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Music Review

Alt-J’s moody rock needs growth spurt

British buzz band Alt-J sold out two shows this weekend at the Paradise, including this one on Saturday.

KAYANA SZYMCZAK FOR THE BOSTON GLOBE

British buzz band Alt-J sold out two shows this weekend at the Paradise, including this one on Saturday.

Something is happening with Alt-J. Even before this past weekend’s two sold-out shows at the Paradise kicked off its current tour, the British four-piece announced a September show at the Bank of America Pavilion. Perhaps that explains the tense giddiness of Saturday’s packed house: the spectacle of seeing a band that had outgrown the venue before it even played there.

First, though, that band’s going to have to come up with a concert that lasts longer than 50 minutes, including encores. It’s not clear whether Alt-J (whose name is actually the Greek letter delta; don’t ask) is up to the task. The band seemed to say everything it needed to say in the time allotted.

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And said it all more than once. Alt-J shared a mood with “Turn on the Bright Lights”-era Interpol, as well as a disinterest in doing anything that deviated from that mood. But while Interpol’s Paul Banks sang with inscrutable fervency, Joe Newman’s vocals were all low mutterings, which he’d accompany with appropriately minimalist swaying. During “Fitzpleasure,” he sang a rising “ohhh. . .” while slowly pointing upward, summoning the audience to join in and letting them crest with the moment in his place while he stepped back and let the dirty distortion of his guitar speak for him instead.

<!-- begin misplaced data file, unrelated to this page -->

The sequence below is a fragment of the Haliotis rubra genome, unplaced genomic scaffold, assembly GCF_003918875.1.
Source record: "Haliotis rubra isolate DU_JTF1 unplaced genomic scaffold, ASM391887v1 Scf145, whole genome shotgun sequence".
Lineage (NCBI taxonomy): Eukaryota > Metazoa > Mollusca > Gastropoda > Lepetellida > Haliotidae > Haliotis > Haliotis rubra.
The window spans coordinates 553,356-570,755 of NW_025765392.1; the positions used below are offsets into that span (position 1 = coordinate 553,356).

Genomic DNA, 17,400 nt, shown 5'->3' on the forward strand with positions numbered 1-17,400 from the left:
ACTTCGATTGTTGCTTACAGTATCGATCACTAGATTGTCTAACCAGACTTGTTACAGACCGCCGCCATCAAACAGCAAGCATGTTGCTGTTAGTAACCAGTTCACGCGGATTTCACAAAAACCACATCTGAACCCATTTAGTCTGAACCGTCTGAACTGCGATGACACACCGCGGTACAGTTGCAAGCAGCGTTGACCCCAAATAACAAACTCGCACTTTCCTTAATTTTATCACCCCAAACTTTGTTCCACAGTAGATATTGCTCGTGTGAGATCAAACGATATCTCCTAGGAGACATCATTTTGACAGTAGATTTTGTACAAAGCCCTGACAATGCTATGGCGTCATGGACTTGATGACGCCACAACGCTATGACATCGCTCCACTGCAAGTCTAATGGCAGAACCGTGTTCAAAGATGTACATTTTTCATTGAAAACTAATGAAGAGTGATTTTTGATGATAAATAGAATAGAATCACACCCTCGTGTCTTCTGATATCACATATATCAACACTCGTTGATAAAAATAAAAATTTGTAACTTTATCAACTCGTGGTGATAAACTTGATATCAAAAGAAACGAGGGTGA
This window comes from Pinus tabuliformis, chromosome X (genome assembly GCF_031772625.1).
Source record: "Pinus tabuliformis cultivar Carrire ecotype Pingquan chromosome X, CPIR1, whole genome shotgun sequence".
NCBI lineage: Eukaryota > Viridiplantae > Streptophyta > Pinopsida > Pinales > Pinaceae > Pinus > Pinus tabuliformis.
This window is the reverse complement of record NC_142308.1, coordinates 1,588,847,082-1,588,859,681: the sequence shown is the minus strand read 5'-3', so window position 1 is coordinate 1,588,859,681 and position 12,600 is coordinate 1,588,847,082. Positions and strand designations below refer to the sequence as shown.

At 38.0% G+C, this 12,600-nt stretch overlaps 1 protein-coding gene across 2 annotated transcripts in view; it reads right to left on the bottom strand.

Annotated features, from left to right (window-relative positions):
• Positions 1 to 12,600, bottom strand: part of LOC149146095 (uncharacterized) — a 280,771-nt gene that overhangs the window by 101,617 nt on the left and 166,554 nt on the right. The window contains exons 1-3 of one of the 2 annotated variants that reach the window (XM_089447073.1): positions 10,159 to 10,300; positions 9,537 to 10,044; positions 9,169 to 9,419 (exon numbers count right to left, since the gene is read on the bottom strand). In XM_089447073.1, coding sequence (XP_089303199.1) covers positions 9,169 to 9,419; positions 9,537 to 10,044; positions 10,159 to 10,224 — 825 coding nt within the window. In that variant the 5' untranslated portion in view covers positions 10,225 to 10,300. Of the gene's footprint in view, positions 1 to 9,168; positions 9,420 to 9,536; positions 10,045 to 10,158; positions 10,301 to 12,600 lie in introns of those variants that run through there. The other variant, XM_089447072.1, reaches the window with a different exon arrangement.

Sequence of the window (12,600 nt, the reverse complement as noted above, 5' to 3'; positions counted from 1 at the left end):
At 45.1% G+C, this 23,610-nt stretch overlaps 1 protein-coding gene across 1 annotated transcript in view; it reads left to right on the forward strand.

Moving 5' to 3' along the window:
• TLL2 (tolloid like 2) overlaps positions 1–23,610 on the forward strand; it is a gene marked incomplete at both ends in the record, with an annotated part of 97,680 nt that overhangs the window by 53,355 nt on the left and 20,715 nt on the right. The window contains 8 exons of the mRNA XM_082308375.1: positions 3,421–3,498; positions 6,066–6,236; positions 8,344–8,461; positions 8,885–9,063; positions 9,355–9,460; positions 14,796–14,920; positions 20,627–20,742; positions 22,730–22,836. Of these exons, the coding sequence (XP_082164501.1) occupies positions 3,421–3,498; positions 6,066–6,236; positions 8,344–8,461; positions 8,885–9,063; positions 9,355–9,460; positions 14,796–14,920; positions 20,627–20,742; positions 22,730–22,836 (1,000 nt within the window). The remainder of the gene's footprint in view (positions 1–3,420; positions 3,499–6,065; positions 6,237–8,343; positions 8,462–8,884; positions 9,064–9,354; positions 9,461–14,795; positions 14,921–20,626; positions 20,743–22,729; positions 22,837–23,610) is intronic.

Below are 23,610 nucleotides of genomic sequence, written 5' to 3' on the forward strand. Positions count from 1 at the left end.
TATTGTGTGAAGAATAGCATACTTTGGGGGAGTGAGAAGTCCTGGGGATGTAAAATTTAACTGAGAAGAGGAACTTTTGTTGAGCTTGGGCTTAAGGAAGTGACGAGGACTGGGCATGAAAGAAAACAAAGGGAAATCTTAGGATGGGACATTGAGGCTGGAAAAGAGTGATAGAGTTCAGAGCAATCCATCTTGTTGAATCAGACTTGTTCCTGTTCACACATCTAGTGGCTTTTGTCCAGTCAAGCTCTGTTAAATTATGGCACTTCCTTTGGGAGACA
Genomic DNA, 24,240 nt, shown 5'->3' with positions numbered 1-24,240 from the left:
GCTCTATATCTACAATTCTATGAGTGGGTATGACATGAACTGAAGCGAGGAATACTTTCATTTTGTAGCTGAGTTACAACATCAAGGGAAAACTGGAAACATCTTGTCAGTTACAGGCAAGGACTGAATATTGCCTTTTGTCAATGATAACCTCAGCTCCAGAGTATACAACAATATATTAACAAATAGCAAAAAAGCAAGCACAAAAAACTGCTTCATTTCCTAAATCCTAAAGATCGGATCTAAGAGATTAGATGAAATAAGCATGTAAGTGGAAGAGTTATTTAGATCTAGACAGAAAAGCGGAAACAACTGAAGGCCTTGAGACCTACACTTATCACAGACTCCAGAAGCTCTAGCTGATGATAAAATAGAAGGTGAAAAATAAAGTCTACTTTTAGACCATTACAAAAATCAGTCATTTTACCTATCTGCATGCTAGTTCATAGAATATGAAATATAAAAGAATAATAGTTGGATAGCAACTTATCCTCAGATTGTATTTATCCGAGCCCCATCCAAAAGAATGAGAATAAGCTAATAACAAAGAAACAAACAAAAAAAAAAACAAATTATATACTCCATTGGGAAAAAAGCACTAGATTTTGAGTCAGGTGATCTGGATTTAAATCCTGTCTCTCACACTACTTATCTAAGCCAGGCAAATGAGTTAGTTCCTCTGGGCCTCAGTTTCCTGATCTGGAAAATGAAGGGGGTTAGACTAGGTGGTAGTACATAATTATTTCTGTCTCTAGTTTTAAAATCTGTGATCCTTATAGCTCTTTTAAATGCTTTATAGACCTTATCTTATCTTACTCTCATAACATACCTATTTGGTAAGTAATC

The distortion was a rarity, dropped into a small handful of songs purely as punctuation. Mostly, delicately picked guitar arpeggios were interwoven with one another, Thom Green’s drums ticked along like a watch with a loose cog and keyboardist Gus Unger-Hamilton and guitarist Gwil Sainsbury joined Newman to create soft, monastic vocal harmonies. Alt-J took a modular approach to its arrangements, dropping one or the other of those components in and out of its material at any given moment.

It generated variety within individual songs but made the entire set list sound like repetitions of the same formula, though “Ms” had its fluid, underwater movement and “Dissolve Me” its sublimated passion. Newman and Unger-Hamilton started the encore by playing “Hand-Made” alone, as if it were the dropout section of one of their other songs expanded to full length. It breathed in a way the others didn’t, and it worked fine without any shifting pieces.

With four keyboards at its disposal, opening act Hundred Waters combined stacked layers of smooth electronic dislocation with live drums and swelling surges of vocals. It was effective mood-creation, but a little went a long way.

Marc Hirsh can be reached at **officialmarc@gmail.com or on Twitter @spacecitymarc
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